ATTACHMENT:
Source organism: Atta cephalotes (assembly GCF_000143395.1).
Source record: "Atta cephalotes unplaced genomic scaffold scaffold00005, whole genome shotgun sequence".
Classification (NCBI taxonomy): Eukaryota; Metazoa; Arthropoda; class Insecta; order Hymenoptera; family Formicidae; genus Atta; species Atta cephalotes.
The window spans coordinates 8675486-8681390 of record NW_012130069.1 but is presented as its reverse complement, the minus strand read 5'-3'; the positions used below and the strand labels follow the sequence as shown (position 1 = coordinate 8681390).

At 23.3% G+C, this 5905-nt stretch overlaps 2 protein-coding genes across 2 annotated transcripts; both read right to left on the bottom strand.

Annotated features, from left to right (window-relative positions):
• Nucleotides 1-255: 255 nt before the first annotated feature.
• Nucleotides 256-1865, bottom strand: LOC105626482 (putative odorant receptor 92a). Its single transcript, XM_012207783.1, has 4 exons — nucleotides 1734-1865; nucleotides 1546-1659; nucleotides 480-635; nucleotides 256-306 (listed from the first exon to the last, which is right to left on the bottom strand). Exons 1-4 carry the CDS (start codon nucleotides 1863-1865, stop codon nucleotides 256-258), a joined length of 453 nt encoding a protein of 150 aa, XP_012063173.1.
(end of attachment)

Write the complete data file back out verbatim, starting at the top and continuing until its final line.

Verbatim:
Source organism: Atta cephalotes (assembly GCF_000143395.1).
Source record: "Atta cephalotes unplaced genomic scaffold scaffold00005, whole genome shotgun sequence".
Classification (NCBI taxonomy): Eukaryota; Metazoa; Arthropoda; class Insecta; order Hymenoptera; family Formicidae; genus Atta; species Atta cephalotes.
The window spans coordinates 8675486-8681390 of record NW_012130069.1 but is presented as its reverse complement, the minus strand read 5'-3'; the positions used below and the strand labels follow the sequence as shown (position 1 = coordinate 8681390).

At 23.3% G+C, this 5905-nt stretch overlaps 2 protein-coding genes across 2 annotated transcripts; both read right to left on the bottom strand.

Annotated features, from left to right (window-relative positions):
• Nucleotides 1-255: 255 nt before the first annotated feature.
• Nucleotides 256-1865, bottom strand: LOC105626482 (putative odorant receptor 92a). Its single transcript, XM_012207783.1, has 4 exons — nucleotides 1734-1865; nucleotides 1546-1659; nucleotides 480-635; nucleotides 256-306 (listed from the first exon to the last, which is right to left on the bottom strand). Exons 1-4 carry the CDS (start codon nucleotides 1863-1865, stop codon nucleotides 256-258), a joined length of 453 nt encoding a protein of 150 aa, XP_012063173.1.